When is a Statement or Promise Considered a Binding Contract?

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When is a Statement or Promise Considered a Binding Contract?

People make statements and promises every day that they have no idea may, under certain circumstances, obligate them legally to follow through. If another person interprets your statement or promise as an offer, this could create a contract obligation that you may never have intended.

Of course, there is a vast difference between an empty statement and one that is legally actionable. This is why it is important when meeting with customers, partners, potential employees, or suppliers that you are careful about making statements or promises that could be construed as an offer. For example, if you tell a customer that you can supply a product for less than a competitor, this could be considered an offer if the customer responds affirmatively — even a casual reply from the customer like “Sounds good” could be viewed as an acceptance.

Making a promise or statement that causes another party to rely on that promise in a way that may injure that party financially could constitute a breach of oral contract. While it may be difficult to prove to a court that a contract existed absent any written agreement, if the statement or promise was made in the presence of other people or subsequent communication alludes to an oral agreement, this could constitute proof.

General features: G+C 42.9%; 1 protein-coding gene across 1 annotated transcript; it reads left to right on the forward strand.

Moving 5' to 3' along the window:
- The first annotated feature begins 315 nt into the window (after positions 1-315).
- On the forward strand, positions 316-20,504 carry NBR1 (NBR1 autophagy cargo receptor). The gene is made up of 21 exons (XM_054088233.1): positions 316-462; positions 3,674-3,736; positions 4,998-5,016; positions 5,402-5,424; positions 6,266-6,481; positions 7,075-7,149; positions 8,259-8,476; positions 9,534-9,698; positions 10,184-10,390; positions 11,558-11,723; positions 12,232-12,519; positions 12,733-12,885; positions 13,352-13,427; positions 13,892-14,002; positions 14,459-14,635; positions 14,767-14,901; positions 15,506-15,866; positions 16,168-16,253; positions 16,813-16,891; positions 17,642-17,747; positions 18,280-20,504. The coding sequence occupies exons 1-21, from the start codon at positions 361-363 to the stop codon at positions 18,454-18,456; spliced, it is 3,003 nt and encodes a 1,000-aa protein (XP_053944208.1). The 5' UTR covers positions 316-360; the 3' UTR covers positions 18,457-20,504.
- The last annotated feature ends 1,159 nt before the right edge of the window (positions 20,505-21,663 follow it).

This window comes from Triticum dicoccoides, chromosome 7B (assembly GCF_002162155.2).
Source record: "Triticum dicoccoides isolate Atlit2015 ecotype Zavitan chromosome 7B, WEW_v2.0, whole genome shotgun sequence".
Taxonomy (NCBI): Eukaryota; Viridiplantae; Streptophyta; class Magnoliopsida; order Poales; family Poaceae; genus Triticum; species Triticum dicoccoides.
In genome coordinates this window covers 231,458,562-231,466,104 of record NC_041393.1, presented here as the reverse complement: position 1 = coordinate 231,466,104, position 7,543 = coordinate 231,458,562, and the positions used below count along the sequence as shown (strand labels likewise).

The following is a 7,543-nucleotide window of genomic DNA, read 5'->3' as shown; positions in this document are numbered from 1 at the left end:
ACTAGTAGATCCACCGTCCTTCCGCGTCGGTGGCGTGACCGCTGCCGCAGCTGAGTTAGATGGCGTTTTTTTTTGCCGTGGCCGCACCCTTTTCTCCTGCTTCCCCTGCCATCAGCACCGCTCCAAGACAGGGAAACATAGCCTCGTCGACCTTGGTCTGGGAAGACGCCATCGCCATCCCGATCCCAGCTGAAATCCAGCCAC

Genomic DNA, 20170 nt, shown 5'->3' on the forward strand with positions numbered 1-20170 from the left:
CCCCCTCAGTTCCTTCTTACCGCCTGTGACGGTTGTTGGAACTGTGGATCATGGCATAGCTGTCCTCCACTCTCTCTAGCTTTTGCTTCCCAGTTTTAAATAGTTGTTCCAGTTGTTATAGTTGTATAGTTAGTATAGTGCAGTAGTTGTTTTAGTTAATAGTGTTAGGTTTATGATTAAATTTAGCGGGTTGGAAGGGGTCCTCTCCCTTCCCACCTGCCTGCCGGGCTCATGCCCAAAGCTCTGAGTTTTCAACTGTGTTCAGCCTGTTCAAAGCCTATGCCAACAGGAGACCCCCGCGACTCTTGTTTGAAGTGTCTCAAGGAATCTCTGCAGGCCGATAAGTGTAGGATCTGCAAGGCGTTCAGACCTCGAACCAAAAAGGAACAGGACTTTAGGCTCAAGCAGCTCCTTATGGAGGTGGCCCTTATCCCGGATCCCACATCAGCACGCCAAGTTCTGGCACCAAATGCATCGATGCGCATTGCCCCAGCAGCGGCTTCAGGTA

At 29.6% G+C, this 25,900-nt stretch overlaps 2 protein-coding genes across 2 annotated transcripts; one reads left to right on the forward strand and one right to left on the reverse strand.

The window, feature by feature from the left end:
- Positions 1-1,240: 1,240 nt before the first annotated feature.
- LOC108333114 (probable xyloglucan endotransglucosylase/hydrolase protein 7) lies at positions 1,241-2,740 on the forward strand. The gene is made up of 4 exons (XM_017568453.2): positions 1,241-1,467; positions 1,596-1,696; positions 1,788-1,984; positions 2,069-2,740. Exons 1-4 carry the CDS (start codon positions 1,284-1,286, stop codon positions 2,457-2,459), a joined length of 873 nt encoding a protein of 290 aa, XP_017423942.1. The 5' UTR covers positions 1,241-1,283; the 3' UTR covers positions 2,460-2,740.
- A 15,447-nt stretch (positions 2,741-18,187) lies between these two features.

What if you made an oral agreement that was not witnessed by anyone else? If you immediately took action on your half of the deal, it can be convincing evidence of the contract. Additional proof is if the other party began acting in compliance with its obligations under the agreement.

There are some transactions that fall within Arizona’s Statute of Frauds, which means that they must be in writing to be legally valid and enforceable. The party against whom enforcement of the contract is sought also must sign them. For these types of contracts, oral agreements are insufficient. For instance, transactions that deal with real estate, whether it is a lease agreement for more than one year or a purchase agreement, must be in writing. Likewise, contracts that will necessarily take more than one year for a party to complete must be written, as well as transactions involving the sale of goods in excess of $500.

Williams Commercial Law Group, L.L.P., is a law firm with decades of experience in commercial litigation, including IP infringement, employee lawsuits, business divorce, aviation, and high stakes litigation. Contact us at (602) 256-9400 and schedule a time to meet with us today.

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